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Prepare to Lose Some Tax Deductions Under Proposed Budget

By on November 6, 2017

We hear so much about a big tax cut is coming to help middle-class American’s but I wonder if anyone is actually aware of the deductions that are really slated to be eliminated. The ones on the chopping block certainly would impact many of my readers. It is uncertain if the loss of these deductions would be offset by other gains. If not, the little guy gets screwed again.

1. Limits the State and Local Tax deduction, which imposes an unfair double tax on middle class families and undermines the ability of state and local governments to fund priorities, such as law enforcement and education.

2. Limits the mortgage interest deduction used by homeowners.

3. Eliminates the student loan deduction, which makes it harder for Americans to afford higher education.

4. Eliminates the medical expense deduction, which Americans with disabilities, long-term care needs, and high dental expenses rely on to afford care.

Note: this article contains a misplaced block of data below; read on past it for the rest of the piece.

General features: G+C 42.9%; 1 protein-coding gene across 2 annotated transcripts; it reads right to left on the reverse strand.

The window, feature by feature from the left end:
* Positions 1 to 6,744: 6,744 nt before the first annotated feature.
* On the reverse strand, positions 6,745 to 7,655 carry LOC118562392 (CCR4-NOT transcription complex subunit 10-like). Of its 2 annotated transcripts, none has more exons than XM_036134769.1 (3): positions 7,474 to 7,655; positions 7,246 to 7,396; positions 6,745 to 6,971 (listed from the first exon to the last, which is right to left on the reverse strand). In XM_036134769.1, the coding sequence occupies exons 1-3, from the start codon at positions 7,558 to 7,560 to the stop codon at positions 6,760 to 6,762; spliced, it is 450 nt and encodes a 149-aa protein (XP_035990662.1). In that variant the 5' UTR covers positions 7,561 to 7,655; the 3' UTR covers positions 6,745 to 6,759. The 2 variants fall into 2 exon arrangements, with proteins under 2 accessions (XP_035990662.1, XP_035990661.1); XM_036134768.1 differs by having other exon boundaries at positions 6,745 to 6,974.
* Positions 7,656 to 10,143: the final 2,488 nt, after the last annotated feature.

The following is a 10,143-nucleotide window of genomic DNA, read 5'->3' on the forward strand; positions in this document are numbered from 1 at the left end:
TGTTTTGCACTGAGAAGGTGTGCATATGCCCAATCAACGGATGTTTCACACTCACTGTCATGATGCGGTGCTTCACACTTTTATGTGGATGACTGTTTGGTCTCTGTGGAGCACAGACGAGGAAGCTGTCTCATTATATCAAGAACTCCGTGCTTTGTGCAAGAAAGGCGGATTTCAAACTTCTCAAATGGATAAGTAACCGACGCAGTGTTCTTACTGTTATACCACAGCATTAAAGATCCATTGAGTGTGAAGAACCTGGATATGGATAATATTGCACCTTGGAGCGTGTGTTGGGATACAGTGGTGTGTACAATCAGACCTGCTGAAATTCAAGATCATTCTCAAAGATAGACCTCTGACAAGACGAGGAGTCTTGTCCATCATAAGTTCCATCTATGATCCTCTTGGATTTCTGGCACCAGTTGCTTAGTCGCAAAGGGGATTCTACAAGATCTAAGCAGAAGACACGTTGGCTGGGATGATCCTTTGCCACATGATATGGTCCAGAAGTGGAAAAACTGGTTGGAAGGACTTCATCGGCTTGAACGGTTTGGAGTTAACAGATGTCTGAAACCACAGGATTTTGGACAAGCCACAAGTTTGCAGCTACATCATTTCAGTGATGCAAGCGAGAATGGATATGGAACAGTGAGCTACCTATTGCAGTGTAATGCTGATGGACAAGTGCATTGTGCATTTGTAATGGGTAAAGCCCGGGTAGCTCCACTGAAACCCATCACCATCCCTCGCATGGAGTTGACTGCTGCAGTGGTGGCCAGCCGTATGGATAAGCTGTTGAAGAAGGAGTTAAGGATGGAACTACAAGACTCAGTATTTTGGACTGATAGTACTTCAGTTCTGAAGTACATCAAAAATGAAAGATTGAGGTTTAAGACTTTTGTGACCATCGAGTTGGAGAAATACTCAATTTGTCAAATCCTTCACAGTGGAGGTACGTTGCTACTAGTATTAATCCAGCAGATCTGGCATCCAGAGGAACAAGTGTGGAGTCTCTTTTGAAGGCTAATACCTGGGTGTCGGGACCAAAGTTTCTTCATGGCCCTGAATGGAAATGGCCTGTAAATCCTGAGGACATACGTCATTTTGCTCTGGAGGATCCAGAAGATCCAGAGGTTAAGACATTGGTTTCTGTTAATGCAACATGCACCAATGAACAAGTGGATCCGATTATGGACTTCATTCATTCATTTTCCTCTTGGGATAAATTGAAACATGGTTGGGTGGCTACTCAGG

5. Eliminates the deduction for moving expenses to take a new job and taxing employer provided moving expenses.

6. Eliminates the adoption tax credit, which allows taxpayers to claim a credit of $13,570 per eligible child they adopt.

7. Eliminates a deduction for teachers that helps them purchase supplies for their classroom.

8. Eliminates the casualty loss deduction, which makes it harder for Americans to recover from damage, destruction, or loss of property due to sudden events, such as a flood, hurricane, tornado, or fire.

9. Eliminates the deduction for dependent care assistance, making it harder for families to afford day care, nursery school, or care for aging parents.

10.Eliminates personal exemptions, which Americans can currently deduct for themselves, a
spouse, and dependents and grows with the size of a family.

READ  Trump to Kill Student Loan Interest Deduction

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About Steve Rhode

Steve Rhode is the Get Out of Debt Guy and has been helping good people with bad debt problems since 1994. You can learn more about Steve, here.

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